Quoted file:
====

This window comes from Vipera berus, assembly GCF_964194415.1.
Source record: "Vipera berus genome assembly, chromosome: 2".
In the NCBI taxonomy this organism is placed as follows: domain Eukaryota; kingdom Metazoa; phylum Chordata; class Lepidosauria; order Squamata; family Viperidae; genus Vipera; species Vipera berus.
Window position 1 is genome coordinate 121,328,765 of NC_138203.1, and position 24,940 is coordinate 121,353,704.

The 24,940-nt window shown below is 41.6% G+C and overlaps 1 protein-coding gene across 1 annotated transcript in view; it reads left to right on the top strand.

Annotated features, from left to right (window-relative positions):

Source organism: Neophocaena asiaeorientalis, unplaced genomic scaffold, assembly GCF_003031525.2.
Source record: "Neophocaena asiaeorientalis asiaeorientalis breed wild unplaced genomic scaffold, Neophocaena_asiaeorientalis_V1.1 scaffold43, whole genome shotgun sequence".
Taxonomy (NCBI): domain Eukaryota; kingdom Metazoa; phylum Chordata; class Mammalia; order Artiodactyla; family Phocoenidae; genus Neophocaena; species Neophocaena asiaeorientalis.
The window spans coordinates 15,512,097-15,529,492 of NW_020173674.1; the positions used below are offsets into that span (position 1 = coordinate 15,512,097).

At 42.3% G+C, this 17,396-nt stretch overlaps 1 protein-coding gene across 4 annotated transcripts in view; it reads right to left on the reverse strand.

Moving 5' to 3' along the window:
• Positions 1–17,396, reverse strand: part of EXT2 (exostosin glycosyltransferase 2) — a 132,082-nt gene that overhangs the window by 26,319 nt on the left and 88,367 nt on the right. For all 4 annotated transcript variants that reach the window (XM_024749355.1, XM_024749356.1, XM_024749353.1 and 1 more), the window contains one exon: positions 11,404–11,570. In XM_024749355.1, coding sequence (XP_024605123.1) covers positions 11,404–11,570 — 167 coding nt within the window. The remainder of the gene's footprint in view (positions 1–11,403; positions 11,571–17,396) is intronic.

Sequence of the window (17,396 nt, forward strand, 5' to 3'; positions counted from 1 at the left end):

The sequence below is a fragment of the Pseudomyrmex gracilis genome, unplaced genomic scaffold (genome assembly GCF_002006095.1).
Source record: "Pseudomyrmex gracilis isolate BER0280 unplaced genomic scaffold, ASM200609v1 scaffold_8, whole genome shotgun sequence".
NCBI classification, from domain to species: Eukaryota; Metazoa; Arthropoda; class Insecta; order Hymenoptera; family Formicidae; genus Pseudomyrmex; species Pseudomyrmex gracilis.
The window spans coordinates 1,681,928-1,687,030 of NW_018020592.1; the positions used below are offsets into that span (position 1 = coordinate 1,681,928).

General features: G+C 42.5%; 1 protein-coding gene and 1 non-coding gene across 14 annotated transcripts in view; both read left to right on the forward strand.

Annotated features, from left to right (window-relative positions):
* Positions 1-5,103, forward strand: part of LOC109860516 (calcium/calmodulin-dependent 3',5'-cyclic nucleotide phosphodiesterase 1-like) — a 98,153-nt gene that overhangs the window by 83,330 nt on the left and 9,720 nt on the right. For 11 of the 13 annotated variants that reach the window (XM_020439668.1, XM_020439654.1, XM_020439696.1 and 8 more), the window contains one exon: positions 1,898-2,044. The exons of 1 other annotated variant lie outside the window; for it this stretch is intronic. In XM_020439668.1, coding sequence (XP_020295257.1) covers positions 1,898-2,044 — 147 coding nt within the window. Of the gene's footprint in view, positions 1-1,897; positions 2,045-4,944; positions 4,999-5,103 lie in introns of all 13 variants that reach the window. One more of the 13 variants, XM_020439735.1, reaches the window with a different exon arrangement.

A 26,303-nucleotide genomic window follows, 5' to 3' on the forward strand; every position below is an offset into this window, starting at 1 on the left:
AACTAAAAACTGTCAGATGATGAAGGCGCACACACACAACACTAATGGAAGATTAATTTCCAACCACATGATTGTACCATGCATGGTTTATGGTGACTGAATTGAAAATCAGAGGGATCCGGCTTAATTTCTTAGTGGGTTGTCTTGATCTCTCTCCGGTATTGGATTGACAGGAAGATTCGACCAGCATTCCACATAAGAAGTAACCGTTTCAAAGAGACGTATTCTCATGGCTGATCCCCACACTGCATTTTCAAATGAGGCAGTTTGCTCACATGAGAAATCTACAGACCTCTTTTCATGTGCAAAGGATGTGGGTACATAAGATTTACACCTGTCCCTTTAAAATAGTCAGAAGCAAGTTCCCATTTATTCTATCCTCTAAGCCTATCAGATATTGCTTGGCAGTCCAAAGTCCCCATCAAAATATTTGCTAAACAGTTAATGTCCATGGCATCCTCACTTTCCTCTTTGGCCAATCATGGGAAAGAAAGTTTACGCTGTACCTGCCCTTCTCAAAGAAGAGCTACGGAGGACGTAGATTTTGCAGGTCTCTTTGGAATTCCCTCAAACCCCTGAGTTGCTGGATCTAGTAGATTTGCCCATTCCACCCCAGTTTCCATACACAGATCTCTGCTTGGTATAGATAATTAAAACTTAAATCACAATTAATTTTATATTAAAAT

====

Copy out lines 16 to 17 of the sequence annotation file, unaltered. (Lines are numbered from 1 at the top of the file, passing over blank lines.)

Source record: "Pseudomyrmex gracilis isolate BER0280 unplaced genomic scaffold, ASM200609v1 scaffold_8, whole genome shotgun sequence".
NCBI classification, from domain to species: Eukaryota; Metazoa; Arthropoda; class Insecta; order Hymenoptera; family Formicidae; genus Pseudomyrmex; species Pseudomyrmex gracilis.